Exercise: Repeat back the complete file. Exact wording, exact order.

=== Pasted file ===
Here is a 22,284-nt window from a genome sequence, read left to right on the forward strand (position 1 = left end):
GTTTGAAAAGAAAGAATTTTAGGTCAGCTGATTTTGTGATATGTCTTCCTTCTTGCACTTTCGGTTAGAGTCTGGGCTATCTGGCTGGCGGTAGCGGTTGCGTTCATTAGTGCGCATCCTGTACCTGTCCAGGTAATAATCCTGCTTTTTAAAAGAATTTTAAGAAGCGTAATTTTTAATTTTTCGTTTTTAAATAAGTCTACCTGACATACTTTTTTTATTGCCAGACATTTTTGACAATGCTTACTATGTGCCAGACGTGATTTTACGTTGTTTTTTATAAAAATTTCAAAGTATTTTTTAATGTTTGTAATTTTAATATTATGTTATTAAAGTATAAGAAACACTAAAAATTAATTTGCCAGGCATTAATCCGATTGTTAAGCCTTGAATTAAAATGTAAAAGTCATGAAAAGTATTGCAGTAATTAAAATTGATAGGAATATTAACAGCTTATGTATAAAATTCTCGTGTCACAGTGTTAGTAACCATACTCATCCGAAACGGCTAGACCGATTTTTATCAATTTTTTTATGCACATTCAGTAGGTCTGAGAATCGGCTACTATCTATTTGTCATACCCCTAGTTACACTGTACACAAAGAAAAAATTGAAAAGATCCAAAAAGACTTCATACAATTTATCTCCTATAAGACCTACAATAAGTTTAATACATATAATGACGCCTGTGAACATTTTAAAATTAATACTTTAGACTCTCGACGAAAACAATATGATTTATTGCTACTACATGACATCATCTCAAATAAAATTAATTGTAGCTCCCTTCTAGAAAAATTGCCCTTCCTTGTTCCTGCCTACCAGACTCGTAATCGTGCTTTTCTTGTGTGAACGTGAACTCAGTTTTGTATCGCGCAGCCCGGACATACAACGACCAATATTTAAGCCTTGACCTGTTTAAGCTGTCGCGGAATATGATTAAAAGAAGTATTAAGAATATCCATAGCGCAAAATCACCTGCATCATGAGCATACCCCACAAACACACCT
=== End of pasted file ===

Here is a 22,284-nt window from a genome sequence, read left to right on the forward strand (position 1 = left end):
GTTTGAAAAGAAAGAATTTTAGGTCAGCTGATTTTGTGATATGTCTTCCTTCTTGCACTTTCGGTTAGAGTCTGGGCTATCTGGCTGGCGGTAGCGGTTGCGTTCATTAGTGCGCATCCTGTACCTGTCCAGGTAATAATCCTGCTTTTTAAAAGAATTTTAAGAAGCGTAATTTTTAATTTTTCGTTTTTAAATAAGTCTACCTGACATACTTTTTTTATTGCCAGACATTTTTGACAATGCTTACTATGTGCCAGACGTGATTTTACGTTGTTTTTTATAAAAATTTCAAAGTATTTTTTAATGTTTGTAATTTTAATATTATGTTATTAAAGTATAAGAAACACTAAAAATTAATTTGCCAGGCATTAATCCGATTGTTAAGCCTTGAATTAAAATGTAAAAGTCATGAAAAGTATTGCAGTAATTAAAATTGATAGGAATATTAACAGCTTATGTATAAAATTCTCGTGTCACAGTGTTAGTAACCATACTCATCCGAAACGGCTAGACCGATTTTTATCAATTTTTTTATGCACATTCAGTAGGTCTGAGAATCGGCTACTATCTATTTGTCATACCCCTAGTTACACTGTACACAAAGAAAAAATTGAAAAGATCCAAAAAGACTTCATACAATTTATCTCCTATAAGACCTACAATAAGTTTAATACATATAATGACGCCTGTGAACATTTTAAAATTAATACTTTAGACTCTCGACGAAAACAATATGATTTATTGCTACTACATGACATCATCTCAAATAAAATTAATTGTAGCTCCCTTCTAGAAAAATTGCCCTTCCTTGTTCCTGCCTACCAGACTCGTAATCGTGCTTTTCTTGTGTGAACGTGAACTCAGTTTTGTATCGCGCAGCCCGGACATACAACGACCAATATTTAAGCCTTGACCTGTTTAAGCTGTCGCGGAATATGATTAAAAGAAGTATTAAGAATATCCATAGCGCAAAATCACCTGCATCATGAGCATACCCCACAAACACACCT